Fresh install of Ubuntu 16.04. SSH error: Permission denied (publickey).

I wanted a fresh start for a project idea. I just rebuilt my droplet with the Ubuntu 16.04.1 x64 image. I received the root password in my email. I wanted to SSH into the server, so I removed the hostname from my known_hosts (in this case, I just deleted my known_hosts file). Every time I attempt to log in I get the message “Permission denied (publickey).”

I’ve tried to do some research on this message, and I don’t understand what I need to do to fix it. I found I can log in to the server using the console on the DO management page, but that console is very laggy. I’d prefer to use my native console. Any pointers?

jfagan@waxball:~/.ssh$ ssh
The authenticity of host ' (123.456.789.123)' can't be established.
ECDSA key fingerprint is xx:xx:xx:xx:xx:xx:xx:xx:xx:xx:xx:xx:xx:xx:xx:xx.
Are you sure you want to continue connecting (yes/no)? yes
Warning: Permanently added ',123.456.789.123' (ECDSA) to the list of known hosts.
Permission denied (publickey).

Submit an answer

This textbox defaults to using Markdown to format your answer.

You can type !ref in this text area to quickly search our full set of tutorials, documentation & marketplace offerings and insert the link!

Sign In or Sign Up to Answer

These answers are provided by our Community. If you find them useful, show some love by clicking the heart. If you run into issues leave a comment, or add your own answer to help others.

Want to learn more? Join the DigitalOcean Community!

Join our DigitalOcean community of over a million developers for free! Get help and share knowledge in Q&A, subscribe to topics of interest, and get courses and tools that will help you grow as a developer and scale your project or business.


If you received a root password via e-mail, then an SSH Key was not setup on the Droplet when you deployed it, thus you’d need to login as root and add the key after the fact by pasting in your public key to:


If this doesn’t exist, as root, you can run:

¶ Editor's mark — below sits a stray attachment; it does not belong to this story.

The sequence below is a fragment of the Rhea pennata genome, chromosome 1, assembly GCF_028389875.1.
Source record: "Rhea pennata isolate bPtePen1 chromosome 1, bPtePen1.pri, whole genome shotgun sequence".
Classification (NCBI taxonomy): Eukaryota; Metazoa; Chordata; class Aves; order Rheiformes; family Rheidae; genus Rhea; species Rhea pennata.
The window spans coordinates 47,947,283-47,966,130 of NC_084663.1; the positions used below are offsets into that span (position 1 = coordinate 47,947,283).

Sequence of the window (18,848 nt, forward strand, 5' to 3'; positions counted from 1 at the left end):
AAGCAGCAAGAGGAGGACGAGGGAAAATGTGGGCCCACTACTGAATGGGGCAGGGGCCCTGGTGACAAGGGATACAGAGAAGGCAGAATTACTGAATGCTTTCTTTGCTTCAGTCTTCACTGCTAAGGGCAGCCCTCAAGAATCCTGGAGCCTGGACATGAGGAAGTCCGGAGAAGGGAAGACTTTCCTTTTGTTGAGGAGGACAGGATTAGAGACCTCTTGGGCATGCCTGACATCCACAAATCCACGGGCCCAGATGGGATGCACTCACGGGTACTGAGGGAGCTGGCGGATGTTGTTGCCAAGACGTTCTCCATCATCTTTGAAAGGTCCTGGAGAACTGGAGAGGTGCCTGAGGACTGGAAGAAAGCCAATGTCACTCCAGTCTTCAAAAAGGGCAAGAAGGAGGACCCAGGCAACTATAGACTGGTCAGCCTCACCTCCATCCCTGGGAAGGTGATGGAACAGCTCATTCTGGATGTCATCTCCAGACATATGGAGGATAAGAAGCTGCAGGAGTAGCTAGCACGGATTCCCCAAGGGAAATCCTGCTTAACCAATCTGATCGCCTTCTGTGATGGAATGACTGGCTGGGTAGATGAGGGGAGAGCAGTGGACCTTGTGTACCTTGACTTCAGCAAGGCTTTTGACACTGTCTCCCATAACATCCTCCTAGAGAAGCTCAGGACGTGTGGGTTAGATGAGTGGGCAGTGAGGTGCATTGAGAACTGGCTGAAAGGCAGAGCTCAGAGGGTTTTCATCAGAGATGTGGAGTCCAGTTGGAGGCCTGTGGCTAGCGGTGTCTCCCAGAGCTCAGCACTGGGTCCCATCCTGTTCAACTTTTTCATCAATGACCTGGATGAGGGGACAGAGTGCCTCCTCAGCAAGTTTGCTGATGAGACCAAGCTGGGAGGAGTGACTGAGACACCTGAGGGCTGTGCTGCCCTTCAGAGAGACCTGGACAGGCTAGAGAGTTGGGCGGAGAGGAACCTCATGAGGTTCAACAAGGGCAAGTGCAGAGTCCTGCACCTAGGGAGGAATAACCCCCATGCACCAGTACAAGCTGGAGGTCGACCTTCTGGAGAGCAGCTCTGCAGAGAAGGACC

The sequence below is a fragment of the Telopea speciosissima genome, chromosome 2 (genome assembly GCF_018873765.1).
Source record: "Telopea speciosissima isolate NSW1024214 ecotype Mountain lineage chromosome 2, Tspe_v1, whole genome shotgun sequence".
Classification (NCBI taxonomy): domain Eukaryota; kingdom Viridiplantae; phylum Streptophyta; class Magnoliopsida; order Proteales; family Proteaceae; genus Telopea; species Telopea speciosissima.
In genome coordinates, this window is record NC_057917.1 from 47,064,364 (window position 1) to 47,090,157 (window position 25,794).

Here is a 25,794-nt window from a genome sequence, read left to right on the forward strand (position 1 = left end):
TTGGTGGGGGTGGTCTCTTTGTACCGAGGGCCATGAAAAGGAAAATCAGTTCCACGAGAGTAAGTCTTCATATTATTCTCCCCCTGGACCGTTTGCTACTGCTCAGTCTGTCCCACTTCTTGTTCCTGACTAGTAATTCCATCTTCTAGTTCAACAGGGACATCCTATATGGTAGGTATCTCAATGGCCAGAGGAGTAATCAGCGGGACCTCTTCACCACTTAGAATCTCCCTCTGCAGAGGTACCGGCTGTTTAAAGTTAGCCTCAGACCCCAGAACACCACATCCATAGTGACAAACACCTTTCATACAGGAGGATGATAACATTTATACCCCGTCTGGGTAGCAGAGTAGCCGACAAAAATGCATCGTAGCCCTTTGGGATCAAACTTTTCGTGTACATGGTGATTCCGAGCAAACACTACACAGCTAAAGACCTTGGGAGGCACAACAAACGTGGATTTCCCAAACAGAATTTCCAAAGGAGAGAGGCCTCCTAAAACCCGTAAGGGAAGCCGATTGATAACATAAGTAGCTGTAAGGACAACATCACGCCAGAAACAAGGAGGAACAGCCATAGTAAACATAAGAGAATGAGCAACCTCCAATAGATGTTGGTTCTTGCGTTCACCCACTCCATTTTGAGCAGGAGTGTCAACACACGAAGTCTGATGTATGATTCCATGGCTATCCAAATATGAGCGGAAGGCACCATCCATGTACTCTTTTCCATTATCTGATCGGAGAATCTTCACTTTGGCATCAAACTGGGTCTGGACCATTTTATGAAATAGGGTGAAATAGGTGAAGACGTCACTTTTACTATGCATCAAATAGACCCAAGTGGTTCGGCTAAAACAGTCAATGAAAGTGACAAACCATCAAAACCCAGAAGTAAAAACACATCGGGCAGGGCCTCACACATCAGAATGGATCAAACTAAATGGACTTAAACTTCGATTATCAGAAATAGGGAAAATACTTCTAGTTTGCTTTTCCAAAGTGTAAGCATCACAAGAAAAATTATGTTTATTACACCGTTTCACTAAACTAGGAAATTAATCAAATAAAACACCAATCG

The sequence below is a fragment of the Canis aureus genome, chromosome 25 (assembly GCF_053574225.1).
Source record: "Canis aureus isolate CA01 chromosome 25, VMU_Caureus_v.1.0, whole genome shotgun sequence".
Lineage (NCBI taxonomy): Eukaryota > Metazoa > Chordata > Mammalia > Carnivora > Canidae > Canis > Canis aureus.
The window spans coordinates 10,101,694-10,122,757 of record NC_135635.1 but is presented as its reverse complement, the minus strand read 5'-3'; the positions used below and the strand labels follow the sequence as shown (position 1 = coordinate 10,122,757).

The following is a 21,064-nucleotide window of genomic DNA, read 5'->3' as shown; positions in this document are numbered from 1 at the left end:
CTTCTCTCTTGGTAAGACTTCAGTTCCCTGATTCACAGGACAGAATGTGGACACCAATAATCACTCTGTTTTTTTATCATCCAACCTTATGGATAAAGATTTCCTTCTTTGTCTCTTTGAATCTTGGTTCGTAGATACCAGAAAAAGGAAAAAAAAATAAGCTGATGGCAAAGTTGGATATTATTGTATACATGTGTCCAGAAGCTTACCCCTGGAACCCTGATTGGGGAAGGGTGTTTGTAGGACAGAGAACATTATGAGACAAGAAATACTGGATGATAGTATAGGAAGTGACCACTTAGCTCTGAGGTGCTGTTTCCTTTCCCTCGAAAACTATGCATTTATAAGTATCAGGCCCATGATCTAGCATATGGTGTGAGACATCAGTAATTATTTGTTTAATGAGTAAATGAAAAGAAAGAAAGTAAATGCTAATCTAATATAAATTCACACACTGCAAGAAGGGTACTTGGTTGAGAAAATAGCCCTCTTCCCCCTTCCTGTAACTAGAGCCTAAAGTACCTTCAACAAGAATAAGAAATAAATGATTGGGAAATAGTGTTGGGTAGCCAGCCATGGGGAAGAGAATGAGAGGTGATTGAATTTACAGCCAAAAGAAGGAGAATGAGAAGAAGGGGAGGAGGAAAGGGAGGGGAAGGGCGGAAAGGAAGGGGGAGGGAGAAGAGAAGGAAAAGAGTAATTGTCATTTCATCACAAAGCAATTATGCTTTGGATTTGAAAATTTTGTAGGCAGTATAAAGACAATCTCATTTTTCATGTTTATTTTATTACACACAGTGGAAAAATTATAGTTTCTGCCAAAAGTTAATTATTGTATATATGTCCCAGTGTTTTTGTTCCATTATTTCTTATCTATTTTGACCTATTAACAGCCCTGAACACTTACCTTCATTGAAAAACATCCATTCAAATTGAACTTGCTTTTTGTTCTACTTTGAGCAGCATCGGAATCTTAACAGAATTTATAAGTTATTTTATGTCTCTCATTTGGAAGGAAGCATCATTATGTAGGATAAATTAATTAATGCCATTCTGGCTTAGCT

mkdir -p ~/.ssh
touch ~/.ssh/authorized_keys

and then set proper permissions on the directory and file by running:

chmod 700 ~/.ssh
chmod 600 ~/.ssh/authorized_keys

You would then edit the authorized_keys file using:

nano ~/.ssh/authorized_keys

and then paste in your public SSH key (which should start with ssh-rsa in most cases).

Once your public key is in place, you should be able to login from your terminal (on a Mac) or PuTTy (on Windows) using:

ssh root@DROPLET_IP -i /path/to/private_key

Where DROPLET_IP = the public IP of your Droplet and -i defines the path to your private key file.

When spinning up a new machine there is a section called “Add your SSH Keys”. Click “New SSH key” and copy the contents of your public key. For example, if your key is named id_rsa then you need to copy the file contents into the SSH key content section. Then give the key a unique name you can use to identify it. Click the checkbox for that key and Digital Ocean will make sure that the root user has this key setup after the machine is started up.

NOTE: If you copy and paste the contents of this file from a GUI, it can sometimes copy invisible line breaks and this will break the functionality of your key. I find using the cat command from the command line interface can fix this.

If this doesn’t fix it for you then you may also need to check 1) if you have an ~/.ssh/config file on your local machine and 2) if your ~/.ssh/config file on your local machine has any references to the host you are trying to connect to.